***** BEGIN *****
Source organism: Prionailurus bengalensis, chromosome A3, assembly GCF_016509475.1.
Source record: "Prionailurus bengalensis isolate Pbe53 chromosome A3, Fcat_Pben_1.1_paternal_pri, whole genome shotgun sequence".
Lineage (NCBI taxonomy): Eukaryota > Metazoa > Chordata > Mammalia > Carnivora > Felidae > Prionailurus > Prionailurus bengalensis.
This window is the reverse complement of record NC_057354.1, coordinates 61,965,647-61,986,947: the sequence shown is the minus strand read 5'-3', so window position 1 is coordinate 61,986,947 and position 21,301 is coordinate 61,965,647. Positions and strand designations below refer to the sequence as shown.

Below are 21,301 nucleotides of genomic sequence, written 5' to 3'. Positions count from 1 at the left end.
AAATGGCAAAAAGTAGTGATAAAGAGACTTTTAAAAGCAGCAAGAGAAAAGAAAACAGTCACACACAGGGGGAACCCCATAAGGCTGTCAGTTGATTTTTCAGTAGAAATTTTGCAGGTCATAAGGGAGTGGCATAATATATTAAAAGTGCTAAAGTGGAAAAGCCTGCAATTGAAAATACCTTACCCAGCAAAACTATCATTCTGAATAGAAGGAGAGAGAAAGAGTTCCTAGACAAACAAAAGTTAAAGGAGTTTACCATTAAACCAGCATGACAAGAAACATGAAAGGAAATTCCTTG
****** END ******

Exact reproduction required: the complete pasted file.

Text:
Source organism: Prionailurus bengalensis, chromosome A3, assembly GCF_016509475.1.
Source record: "Prionailurus bengalensis isolate Pbe53 chromosome A3, Fcat_Pben_1.1_paternal_pri, whole genome shotgun sequence".
Lineage (NCBI taxonomy): Eukaryota > Metazoa > Chordata > Mammalia > Carnivora > Felidae > Prionailurus > Prionailurus bengalensis.
This window is the reverse complement of record NC_057354.1, coordinates 61,965,647-61,986,947: the sequence shown is the minus strand read 5'-3', so window position 1 is coordinate 61,986,947 and position 21,301 is coordinate 61,965,647. Positions and strand designations below refer to the sequence as shown.

Below are 21,301 nucleotides of genomic sequence, written 5' to 3'. Positions count from 1 at the left end.
AAATGGCAAAAAGTAGTGATAAAGAGACTTTTAAAAGCAGCAAGAGAAAAGAAAACAGTCACACACAGGGGGAACCCCATAAGGCTGTCAGTTGATTTTTCAGTAGAAATTTTGCAGGTCATAAGGGAGTGGCATAATATATTAAAAGTGCTAAAGTGGAAAAGCCTGCAATTGAAAATACCTTACCCAGCAAAACTATCATTCTGAATAGAAGGAGAGAGAAAGAGTTCCTAGACAAACAAAAGTTAAAGGAGTTTACCATTAAACCAGCATGACAAGAAACATGAAAGGAAATTCCTTG